Letter: Open Letter to Apalachin Residents

Dear Editor,

I wanted to share a brief update on what’s happening with area residents of the local Apalachin fire district.  

As we wrap up 2023 there have been a lot of changes to improve our service to our community. We’ve increased our public outreach with local schools, churches and businesses to complete pre-plans and to improve community safety. 

We’ve held multiple meetings with charitable organizations and community groups during 2023. We’ve sponsored a half dozen blood drives impacting hundreds of recipients. We’ve also partnered with the Apalachin Lions Club, who donated a significant amount towards a forcible entry training simulator. This investment has improved our volunteer firefighters’ skills, enabling us to reach victims and fire sources faster in an emergency.

The results of our efforts this year can be measured by the increased number of members, and by maintaining our Insurance Standards Organization (ISO) rating of 3/3Y. This rating is best in class for any volunteer fire department. The result is keeping the lower insurance costs for homeowners and business owners within our fire district.

We implemented the EMS Cost Recovery Act in late 2022, allowing us to bill insurance companies to reimburse ambulance transports. Our fundamental goal was to diversify our funding sources beyond property taxes. The results have been a net positive to the taxpayers, but short of revenue expectations.

The 2023 budget had no tax increase for our taxpayers, despite increasing paid EMS staffing for around the clock coverage. This year’s budget paid for that staffing increase with reserves (savings) and anticipated revenue from EMS billing.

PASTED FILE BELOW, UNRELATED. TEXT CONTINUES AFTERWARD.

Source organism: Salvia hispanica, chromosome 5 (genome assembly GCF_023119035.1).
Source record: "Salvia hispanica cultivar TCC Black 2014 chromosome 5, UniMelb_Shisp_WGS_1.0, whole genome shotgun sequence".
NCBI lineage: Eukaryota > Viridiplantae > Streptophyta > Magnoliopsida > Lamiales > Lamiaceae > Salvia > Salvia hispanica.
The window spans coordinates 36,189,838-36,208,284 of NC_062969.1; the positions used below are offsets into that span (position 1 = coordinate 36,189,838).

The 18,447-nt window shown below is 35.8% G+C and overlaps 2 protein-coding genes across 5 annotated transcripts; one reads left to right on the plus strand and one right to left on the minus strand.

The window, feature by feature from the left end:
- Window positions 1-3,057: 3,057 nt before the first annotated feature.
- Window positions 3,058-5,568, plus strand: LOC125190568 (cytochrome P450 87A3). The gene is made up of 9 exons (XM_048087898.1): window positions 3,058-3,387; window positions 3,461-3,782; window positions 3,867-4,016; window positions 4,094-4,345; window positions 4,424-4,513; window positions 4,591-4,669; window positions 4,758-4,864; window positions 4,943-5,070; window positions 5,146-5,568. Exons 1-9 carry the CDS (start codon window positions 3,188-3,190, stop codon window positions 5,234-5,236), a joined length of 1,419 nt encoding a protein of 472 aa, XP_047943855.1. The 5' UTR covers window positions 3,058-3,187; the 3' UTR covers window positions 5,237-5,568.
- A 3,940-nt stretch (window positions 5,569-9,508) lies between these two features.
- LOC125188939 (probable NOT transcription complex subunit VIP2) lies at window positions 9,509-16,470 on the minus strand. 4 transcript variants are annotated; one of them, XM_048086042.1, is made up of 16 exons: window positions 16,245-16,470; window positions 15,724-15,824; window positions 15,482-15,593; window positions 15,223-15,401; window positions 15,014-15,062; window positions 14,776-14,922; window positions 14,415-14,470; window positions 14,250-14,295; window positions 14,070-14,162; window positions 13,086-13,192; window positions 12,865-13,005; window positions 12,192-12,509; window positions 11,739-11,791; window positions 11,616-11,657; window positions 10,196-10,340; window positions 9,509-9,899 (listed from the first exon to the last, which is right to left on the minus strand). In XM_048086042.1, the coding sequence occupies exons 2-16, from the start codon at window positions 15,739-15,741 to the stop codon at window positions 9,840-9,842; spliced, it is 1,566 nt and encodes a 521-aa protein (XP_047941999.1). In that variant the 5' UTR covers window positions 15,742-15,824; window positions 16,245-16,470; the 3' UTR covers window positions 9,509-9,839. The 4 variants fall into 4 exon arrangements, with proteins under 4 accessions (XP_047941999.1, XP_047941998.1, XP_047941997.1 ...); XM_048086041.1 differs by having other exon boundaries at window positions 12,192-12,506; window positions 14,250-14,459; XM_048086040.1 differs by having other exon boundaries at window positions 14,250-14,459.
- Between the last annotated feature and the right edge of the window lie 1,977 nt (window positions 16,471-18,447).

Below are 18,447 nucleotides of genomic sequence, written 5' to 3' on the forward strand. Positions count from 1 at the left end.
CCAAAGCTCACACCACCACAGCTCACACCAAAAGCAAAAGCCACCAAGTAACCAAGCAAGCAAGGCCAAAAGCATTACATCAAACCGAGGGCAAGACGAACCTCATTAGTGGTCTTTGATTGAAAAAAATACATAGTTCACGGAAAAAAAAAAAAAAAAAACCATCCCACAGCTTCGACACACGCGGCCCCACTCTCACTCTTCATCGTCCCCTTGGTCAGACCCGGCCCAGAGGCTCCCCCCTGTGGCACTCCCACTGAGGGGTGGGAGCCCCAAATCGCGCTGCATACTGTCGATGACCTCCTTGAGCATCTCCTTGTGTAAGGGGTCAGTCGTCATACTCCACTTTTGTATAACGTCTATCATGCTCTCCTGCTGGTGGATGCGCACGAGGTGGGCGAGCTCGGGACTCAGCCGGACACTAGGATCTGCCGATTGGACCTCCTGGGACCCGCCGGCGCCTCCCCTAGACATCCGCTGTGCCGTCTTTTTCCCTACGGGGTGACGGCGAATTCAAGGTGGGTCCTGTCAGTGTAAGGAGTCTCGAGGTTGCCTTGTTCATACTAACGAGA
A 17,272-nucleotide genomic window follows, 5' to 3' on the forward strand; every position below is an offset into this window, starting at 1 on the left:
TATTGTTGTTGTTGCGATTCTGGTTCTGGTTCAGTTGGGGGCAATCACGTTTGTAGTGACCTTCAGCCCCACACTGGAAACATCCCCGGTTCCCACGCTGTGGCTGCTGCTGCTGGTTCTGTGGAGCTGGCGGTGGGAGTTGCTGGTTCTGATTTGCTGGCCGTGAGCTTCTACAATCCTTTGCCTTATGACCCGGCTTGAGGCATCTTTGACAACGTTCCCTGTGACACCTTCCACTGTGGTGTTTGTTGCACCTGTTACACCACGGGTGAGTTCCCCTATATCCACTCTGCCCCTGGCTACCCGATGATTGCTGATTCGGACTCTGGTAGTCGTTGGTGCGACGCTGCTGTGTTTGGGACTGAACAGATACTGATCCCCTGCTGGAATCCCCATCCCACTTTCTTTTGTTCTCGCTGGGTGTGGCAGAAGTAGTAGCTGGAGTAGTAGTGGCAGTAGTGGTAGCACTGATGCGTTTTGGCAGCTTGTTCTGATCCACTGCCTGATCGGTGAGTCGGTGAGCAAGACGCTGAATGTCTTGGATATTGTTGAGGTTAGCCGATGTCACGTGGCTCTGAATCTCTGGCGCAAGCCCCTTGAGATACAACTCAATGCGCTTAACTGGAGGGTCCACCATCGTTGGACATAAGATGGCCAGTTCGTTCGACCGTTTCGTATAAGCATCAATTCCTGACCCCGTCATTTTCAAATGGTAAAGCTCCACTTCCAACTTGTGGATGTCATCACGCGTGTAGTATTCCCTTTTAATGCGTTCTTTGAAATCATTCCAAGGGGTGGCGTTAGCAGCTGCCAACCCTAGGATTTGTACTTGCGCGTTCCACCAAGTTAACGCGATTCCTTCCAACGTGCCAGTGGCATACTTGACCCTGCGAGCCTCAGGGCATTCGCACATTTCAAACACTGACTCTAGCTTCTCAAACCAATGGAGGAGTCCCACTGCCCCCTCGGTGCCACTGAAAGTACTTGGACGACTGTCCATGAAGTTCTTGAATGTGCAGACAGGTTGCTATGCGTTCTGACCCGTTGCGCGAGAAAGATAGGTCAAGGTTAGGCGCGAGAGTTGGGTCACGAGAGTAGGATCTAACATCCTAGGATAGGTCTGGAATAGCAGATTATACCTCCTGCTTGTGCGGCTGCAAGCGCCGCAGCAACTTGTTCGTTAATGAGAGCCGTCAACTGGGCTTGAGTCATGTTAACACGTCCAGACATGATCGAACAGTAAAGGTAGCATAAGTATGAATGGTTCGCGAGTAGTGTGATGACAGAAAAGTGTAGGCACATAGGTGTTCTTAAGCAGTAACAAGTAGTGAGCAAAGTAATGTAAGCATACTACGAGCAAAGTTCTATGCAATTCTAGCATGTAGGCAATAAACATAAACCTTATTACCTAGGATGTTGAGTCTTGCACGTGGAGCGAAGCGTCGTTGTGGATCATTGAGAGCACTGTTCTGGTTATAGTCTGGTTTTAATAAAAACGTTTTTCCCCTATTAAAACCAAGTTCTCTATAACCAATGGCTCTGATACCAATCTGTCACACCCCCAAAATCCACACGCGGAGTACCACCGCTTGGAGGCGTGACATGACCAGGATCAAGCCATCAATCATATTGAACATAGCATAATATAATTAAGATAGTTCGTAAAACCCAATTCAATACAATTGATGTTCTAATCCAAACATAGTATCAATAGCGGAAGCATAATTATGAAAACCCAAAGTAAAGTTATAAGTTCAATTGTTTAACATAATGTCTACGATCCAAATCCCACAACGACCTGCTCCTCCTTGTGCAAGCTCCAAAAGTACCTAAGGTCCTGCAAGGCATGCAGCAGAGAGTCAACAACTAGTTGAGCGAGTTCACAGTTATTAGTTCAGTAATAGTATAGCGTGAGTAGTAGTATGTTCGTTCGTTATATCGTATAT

Unfortunately, full-year billing revenue came in approximately 50% of what the billing companies consensus forecast was, resulting in a $200,000 shortfall. We will not have the reserves to pay for this in 2024.

For 2024, the commissioners have a binary decision – increase taxes proportionately or make draconian cuts to EMS services. We unanimously agreed to maintain the higher level of EMS coverage, which has resulted in approximately 95% call coverage and an average response time of less than 10 minutes. 

Therefore, the 2024 budget calls for a 23% tax increase for the Fire District taxes. This increase will only apply to the “Apalachin Fire” line item on your county tax bill, not your entire tax bill. With a $100,000 assessed value, a taxpayer will see an increase of approximately $83 next year. The average taxpayer will pay less.

We all appreciate the impact on our constituents, particularly those who live on a limited or fixed income. This decision was not made lightly. Attendance at our public hearings and meetings were lightly attended. Therefore, we want to extend an invitation for your questions and feedback at any time. My contact information is below.  

Finally, I’d like to take a moment to recognize two outstanding members, Don Baumbach and K.C. Tripp, who both celebrated 50 years of service in 2023. We could not be more proud of them. And to the 85 dedicated volunteers who serve and protect our community every day, thank you for supporting them and our mission. 

We wish you and your family the very best this holiday season and a healthy and prosperous New Year.


Brian Rieber

Chairman, Board of Fire Commissioners

Apalachin Fire District


(607) 765-2974

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